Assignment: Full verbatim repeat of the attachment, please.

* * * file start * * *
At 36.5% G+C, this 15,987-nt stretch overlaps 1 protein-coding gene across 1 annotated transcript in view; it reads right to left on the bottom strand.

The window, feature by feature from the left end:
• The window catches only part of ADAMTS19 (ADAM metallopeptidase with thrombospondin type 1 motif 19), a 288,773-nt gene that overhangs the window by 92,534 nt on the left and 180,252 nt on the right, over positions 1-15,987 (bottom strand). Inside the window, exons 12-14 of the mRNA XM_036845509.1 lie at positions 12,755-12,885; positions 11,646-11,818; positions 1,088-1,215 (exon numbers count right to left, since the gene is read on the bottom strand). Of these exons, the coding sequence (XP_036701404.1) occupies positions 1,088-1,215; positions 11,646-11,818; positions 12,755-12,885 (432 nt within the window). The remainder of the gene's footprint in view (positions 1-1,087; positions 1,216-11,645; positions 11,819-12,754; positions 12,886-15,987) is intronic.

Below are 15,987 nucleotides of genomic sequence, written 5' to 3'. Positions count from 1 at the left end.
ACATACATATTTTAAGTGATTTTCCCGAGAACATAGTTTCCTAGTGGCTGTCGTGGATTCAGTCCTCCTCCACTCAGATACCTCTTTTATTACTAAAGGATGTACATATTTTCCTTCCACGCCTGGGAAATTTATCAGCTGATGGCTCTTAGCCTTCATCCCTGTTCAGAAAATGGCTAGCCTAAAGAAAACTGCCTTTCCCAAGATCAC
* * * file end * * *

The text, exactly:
At 36.5% G+C, this 15,987-nt stretch overlaps 1 protein-coding gene across 1 annotated transcript in view; it reads right to left on the bottom strand.

The window, feature by feature from the left end:
• The window catches only part of ADAMTS19 (ADAM metallopeptidase with thrombospondin type 1 motif 19), a 288,773-nt gene that overhangs the window by 92,534 nt on the left and 180,252 nt on the right, over positions 1-15,987 (bottom strand). Inside the window, exons 12-14 of the mRNA XM_036845509.1 lie at positions 12,755-12,885; positions 11,646-11,818; positions 1,088-1,215 (exon numbers count right to left, since the gene is read on the bottom strand). Of these exons, the coding sequence (XP_036701404.1) occupies positions 1,088-1,215; positions 11,646-11,818; positions 12,755-12,885 (432 nt within the window). The remainder of the gene's footprint in view (positions 1-1,087; positions 1,216-11,645; positions 11,819-12,754; positions 12,886-15,987) is intronic.

Below are 15,987 nucleotides of genomic sequence, written 5' to 3'. Positions count from 1 at the left end.
ACATACATATTTTAAGTGATTTTCCCGAGAACATAGTTTCCTAGTGGCTGTCGTGGATTCAGTCCTCCTCCACTCAGATACCTCTTTTATTACTAAAGGATGTACATATTTTCCTTCCACGCCTGGGAAATTTATCAGCTGATGGCTCTTAGCCTTCATCCCTGTTCAGAAAATGGCTAGCCTAAAGAAAACTGCCTTTCCCAAGATCAC